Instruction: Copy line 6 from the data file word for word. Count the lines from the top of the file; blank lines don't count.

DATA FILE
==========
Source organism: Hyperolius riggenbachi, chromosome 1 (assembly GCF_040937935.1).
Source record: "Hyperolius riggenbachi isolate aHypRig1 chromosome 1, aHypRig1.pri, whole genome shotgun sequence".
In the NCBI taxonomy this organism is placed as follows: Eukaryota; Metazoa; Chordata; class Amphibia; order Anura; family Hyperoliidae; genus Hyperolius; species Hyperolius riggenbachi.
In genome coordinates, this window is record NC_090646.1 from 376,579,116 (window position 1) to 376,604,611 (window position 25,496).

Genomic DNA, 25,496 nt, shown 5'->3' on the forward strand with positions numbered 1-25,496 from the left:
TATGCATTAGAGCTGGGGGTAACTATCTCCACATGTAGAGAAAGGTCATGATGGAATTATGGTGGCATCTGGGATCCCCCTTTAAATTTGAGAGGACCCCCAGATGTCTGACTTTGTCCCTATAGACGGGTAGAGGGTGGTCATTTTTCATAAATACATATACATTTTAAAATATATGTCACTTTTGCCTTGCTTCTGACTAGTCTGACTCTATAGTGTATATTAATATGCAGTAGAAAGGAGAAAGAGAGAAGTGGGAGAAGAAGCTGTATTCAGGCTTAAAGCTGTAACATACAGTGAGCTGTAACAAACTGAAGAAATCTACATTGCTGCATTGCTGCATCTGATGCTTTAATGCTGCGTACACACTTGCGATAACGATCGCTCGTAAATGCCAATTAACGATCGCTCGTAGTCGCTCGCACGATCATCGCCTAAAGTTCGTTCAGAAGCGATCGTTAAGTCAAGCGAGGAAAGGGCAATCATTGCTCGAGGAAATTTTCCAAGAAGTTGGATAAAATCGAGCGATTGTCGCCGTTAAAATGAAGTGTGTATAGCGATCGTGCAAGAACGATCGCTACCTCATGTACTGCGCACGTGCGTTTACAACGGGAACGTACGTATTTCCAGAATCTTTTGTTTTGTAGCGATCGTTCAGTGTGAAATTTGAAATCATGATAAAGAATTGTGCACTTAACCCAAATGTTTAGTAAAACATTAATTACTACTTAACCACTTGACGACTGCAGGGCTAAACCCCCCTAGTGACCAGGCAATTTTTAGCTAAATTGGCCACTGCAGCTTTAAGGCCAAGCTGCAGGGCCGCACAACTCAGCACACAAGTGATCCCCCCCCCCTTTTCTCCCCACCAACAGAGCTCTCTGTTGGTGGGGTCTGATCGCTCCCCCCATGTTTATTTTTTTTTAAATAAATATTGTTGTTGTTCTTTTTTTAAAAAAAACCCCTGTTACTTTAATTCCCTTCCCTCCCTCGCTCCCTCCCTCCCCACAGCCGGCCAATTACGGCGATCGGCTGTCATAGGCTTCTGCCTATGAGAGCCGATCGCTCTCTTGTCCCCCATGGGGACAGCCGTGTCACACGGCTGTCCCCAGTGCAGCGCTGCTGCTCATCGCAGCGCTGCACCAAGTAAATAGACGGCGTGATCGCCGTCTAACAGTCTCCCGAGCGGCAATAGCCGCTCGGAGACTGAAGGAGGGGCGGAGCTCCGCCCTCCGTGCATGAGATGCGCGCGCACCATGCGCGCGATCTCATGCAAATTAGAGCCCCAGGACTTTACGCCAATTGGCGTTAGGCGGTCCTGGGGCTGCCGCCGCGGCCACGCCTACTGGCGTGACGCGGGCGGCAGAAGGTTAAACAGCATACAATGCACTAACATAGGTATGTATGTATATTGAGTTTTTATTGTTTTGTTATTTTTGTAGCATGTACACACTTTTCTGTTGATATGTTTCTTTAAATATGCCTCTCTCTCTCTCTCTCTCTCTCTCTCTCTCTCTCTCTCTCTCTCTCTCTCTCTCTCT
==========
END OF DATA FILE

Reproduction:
TATGCATTAGAGCTGGGGGTAACTATCTCCACATGTAGAGAAAGGTCATGATGGAATTATGGTGGCATCTGGGATCCCCCTTTAAATTTGAGAGGACCCCCAGATGTCTGACTTTGTCCCTATAGACGGGTAGAGGGTGGTCATTTTTCATAAATACATATACATTTTAAAATATATGTCACTTTTGCCTTGCTTCTGACTAGTCTGACTCTATAGTGTATATTAATATGCAGTAGAAAGGAGAAAGAGAGAAGTGGGAGAAGAAGCTGTATTCAGGCTTAAAGCTGTAACATACAGTGAGCTGTAACAAACTGAAGAAATCTACATTGCTGCATTGCTGCATCTGATGCTTTAATGCTGCGTACACACTTGCGATAACGATCGCTCGTAAATGCCAATTAACGATCGCTCGTAGTCGCTCGCACGATCATCGCCTAAAGTTCGTTCAGAAGCGATCGTTAAGTCAAGCGAGGAAAGGGCAATCATTGCTCGAGGAAATTTTCCAAGAAGTTGGATAAAATCGAGCGATTGTCGCCGTTAAAATGAAGTGTGTATAGCGATCGTGCAAGAACGATCGCTACCTCATGTACTGCGCACGTGCGTTTACAACGGGAACGTACGTATTTCCAGAATCTTTTGTTTTGTAGCGATCGTTCAGTGTGAAATTTGAAATCATGATAAAGAATTGTGCACTTAACCCAAATGTTTAGTAAAACATTAATTACTACTTAACCACTTGACGACTGCAGGGCTAAACCCCCCTAGTGACCAGGCAATTTTTAGCTAAATTGGCCACTGCAGCTTTAAGGCCAAGCTGCAGGGCCGCACAACTCAGCACACAAGTGATCCCCCCCCCCTTTTCTCCCCACCAACAGAGCTCTCTGTTGGTGGGGTCTGATCGCTCCCCCCATGTTTATTTTTTTTTAAATAAATATTGTTGTTGTTCTTTTTTTAAAAAAAACCCCTGTTACTTTAATTCCCTTCCCTCCCTCGCTCCCTCCCTCCCCACAGCCGGCCAATTACGGCGATCGGCTGTCATAGGCTTCTGCCTATGAGAGCCGATCGCTCTCTTGTCCCCCATGGGGACAGCCGTGTCACACGGCTGTCCCCAGTGCAGCGCTGCTGCTCATCGCAGCGCTGCACCAAGTAAATAGACGGCGTGATCGCCGTCTAACAGTCTCCCGAGCGGCAATAGCCGCTCGGAGACTGAAGGAGGGGCGGAGCTCCGCCCTCCGTGCATGAGATGCGCGCGCACCATGCGCGCGATCTCATGCAAATTAGAGCCCCAGGACTTTACGCCAATTGGCGTTAGGCGGTCCTGGGGCTGCCGCCGCGGCCACGCCTACTGGCGTGACGCGGGCGGCAGAAGGTTAAACAGCATACAATGCACTAACATAGGTATGTATGTATATTGAGTTTTTATTGTTTTGTTATTTTTGTAGCATGTACACACTTTTCTGTTGATATGTTTCTTTAAATATGCCTCTCTCTCTCTCTCTCTCTCTCTCTCTCTCTCTCTCTCTCTCTCTCTCTCTCTCTCT